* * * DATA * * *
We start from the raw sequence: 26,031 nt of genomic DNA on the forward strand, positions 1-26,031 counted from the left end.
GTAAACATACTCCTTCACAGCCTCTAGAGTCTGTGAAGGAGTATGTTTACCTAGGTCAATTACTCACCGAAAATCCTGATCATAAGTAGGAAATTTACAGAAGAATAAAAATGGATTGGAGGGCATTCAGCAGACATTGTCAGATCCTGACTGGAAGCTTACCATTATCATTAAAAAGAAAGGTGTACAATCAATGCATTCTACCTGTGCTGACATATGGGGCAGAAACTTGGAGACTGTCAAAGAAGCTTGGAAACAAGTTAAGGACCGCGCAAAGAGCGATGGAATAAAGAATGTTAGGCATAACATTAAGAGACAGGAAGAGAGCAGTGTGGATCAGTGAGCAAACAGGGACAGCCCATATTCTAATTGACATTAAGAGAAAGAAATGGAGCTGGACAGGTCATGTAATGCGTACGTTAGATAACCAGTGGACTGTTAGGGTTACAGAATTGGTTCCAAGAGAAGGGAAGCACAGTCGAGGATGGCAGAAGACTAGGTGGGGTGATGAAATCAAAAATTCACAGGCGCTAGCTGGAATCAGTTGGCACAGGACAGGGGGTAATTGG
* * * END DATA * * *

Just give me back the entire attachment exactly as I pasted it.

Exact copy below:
We start from the raw sequence: 26,031 nt of genomic DNA on the forward strand, positions 1-26,031 counted from the left end.
GTAAACATACTCCTTCACAGCCTCTAGAGTCTGTGAAGGAGTATGTTTACCTAGGTCAATTACTCACCGAAAATCCTGATCATAAGTAGGAAATTTACAGAAGAATAAAAATGGATTGGAGGGCATTCAGCAGACATTGTCAGATCCTGACTGGAAGCTTACCATTATCATTAAAAAGAAAGGTGTACAATCAATGCATTCTACCTGTGCTGACATATGGGGCAGAAACTTGGAGACTGTCAAAGAAGCTTGGAAACAAGTTAAGGACCGCGCAAAGAGCGATGGAATAAAGAATGTTAGGCATAACATTAAGAGACAGGAAGAGAGCAGTGTGGATCAGTGAGCAAACAGGGACAGCCCATATTCTAATTGACATTAAGAGAAAGAAATGGAGCTGGACAGGTCATGTAATGCGTACGTTAGATAACCAGTGGACTGTTAGGGTTACAGAATTGGTTCCAAGAGAAGGGAAGCACAGTCGAGGATGGCAGAAGACTAGGTGGGGTGATGAAATCAAAAATTCACAGGCGCTAGCTGGAATCAGTTGGCACAGGACAGGGGGTAATTGG